- Acle Bridge: 52.648423 1.568247 (http://norfolkcoast.co.uk/myths/ml_potterheigham.htm) Acle Bridge is the setting of a famous ghost story, which tells of a pool of blood appearing on the bridge every 7th April. The story relates to a local businessman, called John Burge, who cheated his customers, beat his wife and starved his children. One day, in yet another fit of rage, John beat his wife to death. At his trial, he bribed the local doctor and was acquitted of murder. However, his wife's brother knew the real story and on the 7th April he took revenge by cutting Burge's throat from ear to ear on Acle bridge. The story then took a twist, when an innocent local man, Jack Ketch was accused, convicted and then hanged for John Burge's murder. Some time later, the brother returned and was horrified to learn of the innocent man's death. On the anniversary of his revenge murder of John Burge, the brother visited Acle Bridge to reflect on his actions. As he peered into the water, legend tells of a horrendous twisted figure appearing out of the mist. The next morning the brother was found dead in a large pool of blood on the bridge, his throat cut from side to side. Whether it is the blood of John Burge or his wife's brother, that appears every April 7th is unclear!
- Breydon Water: 52.610208 1.693718 On 11 July there is said to be a ghostly fleet of galleons heading towards Burgh Castle. On 14 September there is a ghostly battle between a pirate ship and two smaller vessels.
Notes: The day was most splendid with a lot of spring sunshine. The day started with my first ever glimpse of a Wherry which was heading down to Thurne. We managed to almost catch it before it headed off upstream on the Bure. There was one diversion at Acle where works meant we needed to walk from the bridge down to Acle where we could pick the path back up. The marshes were a challange. We sat by a farmgate to eat our lunch of pasties and a mars bar before venturing through them. Our first challange was a nesting swan sat firmly in the middle of the path. I am always wary of swans but walked briskly past at a good distance and all we got back was a lot of hissing. The marshes are a case of locating the many bridges across the dykes. As these are basically flat boards they are difficult to discern across the flat landscape. So with an OS map we just followed the side of the ditches. As we got into sight of Berney Inn a couple passed in the opposite direction with no navigation aids. I would guess that after walking this landscape a couple of times it would become easy to navigate. I had been led to beleive that the pub at Berney Arms, amazingly called the Berney Arms was open all day. On this day we found it closed with a hastily written note on its door proclaiming 'Be Back at 6.30' . With legs weary this was a big dissapointment so we spent half an hour with our legs up on the benches in front of the pub. The day ended following Breydon Water and the Railway line into Yarmouth. Ahead was clear blue sky with a reflection of Yarmouth on the still water of Breydon. A truely wonderful sight. A long walk but well worth it without a doubt.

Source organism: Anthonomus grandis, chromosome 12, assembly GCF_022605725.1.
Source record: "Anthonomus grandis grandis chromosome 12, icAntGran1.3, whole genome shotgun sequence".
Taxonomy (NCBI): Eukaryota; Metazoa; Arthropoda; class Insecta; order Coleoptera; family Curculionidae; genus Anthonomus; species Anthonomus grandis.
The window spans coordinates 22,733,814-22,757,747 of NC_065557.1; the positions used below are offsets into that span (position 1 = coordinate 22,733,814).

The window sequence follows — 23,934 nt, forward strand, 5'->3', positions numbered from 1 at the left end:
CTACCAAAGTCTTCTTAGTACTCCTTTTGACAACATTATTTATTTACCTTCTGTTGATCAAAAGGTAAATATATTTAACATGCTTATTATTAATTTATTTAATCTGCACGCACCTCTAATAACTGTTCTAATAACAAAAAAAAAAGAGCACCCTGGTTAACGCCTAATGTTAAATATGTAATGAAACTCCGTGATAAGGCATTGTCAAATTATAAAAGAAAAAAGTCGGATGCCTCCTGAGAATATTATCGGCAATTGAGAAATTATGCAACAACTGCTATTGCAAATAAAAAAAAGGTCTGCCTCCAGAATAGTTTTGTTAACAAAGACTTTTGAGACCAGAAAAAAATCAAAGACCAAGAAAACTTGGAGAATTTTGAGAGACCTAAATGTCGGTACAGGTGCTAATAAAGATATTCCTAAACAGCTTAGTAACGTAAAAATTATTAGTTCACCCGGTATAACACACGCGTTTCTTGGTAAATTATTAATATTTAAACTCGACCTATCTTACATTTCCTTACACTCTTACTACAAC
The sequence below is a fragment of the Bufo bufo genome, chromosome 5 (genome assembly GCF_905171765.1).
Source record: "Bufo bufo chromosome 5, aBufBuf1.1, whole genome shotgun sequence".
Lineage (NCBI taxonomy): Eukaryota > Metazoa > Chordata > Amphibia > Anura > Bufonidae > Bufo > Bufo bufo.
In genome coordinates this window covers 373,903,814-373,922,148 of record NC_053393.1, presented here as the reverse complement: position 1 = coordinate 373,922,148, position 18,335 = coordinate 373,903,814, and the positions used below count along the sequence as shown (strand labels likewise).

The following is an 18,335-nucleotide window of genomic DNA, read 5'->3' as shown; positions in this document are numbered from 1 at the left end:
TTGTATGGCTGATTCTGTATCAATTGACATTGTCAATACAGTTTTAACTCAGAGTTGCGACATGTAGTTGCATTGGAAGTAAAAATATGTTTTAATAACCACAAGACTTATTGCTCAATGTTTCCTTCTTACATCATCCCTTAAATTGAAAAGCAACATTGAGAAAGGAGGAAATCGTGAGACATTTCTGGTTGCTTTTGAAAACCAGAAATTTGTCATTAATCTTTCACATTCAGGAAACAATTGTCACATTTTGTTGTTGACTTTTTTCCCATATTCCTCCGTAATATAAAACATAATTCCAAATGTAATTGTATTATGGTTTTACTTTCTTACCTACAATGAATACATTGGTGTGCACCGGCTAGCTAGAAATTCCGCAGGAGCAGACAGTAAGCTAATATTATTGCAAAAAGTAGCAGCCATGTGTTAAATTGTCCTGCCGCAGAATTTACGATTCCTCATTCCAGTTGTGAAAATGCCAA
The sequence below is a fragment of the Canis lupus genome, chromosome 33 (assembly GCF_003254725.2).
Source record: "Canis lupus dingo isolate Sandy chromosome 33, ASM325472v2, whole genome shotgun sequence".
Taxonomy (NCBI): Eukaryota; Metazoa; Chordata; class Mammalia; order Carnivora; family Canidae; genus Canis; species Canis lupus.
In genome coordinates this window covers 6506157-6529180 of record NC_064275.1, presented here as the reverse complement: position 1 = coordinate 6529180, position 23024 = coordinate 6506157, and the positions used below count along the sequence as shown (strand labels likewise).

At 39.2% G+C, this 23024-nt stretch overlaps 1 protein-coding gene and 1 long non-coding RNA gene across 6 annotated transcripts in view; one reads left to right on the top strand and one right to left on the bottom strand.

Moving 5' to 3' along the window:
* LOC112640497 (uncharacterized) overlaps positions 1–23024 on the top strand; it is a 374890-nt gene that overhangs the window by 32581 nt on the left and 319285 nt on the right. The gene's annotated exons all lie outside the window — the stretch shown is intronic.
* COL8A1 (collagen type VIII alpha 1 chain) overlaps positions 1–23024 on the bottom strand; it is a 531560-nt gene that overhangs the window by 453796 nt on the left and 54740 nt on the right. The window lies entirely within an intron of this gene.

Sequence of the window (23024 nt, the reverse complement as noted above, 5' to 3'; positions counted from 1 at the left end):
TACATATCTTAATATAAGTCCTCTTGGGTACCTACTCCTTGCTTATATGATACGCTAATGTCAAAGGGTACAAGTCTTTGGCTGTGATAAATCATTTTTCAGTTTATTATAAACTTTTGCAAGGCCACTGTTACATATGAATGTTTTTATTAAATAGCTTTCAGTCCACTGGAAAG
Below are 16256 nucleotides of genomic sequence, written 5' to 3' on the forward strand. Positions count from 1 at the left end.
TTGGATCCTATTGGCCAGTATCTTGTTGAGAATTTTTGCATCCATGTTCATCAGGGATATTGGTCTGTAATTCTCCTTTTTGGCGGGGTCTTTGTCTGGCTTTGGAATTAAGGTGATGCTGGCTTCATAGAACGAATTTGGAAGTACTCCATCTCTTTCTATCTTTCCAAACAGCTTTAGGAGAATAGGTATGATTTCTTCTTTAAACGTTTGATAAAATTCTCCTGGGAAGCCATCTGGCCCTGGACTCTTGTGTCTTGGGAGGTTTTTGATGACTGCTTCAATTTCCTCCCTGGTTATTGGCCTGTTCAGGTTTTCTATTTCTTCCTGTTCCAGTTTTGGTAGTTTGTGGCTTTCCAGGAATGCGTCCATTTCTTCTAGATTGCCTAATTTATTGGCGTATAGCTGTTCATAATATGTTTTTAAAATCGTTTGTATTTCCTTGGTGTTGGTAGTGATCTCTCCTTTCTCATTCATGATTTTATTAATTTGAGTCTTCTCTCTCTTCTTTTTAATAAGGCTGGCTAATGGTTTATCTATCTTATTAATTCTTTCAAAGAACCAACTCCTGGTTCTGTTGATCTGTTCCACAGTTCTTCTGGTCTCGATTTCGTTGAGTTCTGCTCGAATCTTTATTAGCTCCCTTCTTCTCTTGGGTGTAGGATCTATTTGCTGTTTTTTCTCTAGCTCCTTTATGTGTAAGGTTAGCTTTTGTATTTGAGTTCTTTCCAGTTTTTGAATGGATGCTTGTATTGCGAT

- Norfolk Coast Path (Cromer to Hunstanton
- Angles Way (Great Yarmouth to Knettishall Heath)
- Wherrymans Way (Great Yarmouth to Norwich)
Equipment: Day pack
OS Map: OS Explorer Map OL40 The Broads
Accommodation: Campsite at Wild Duck Holiday Park, Belton
Transport: Sanders bus service 55 Great Yarmouth to Potter Heigham. First Group buses between Belton and Yarmouth
View Weavers Way - Potter Heigham to Great Yarmouth in a larger map
View Weavers Way - Potter Heigham to Great Yarmouth in a larger map
Last Updated: 2014-01-02Z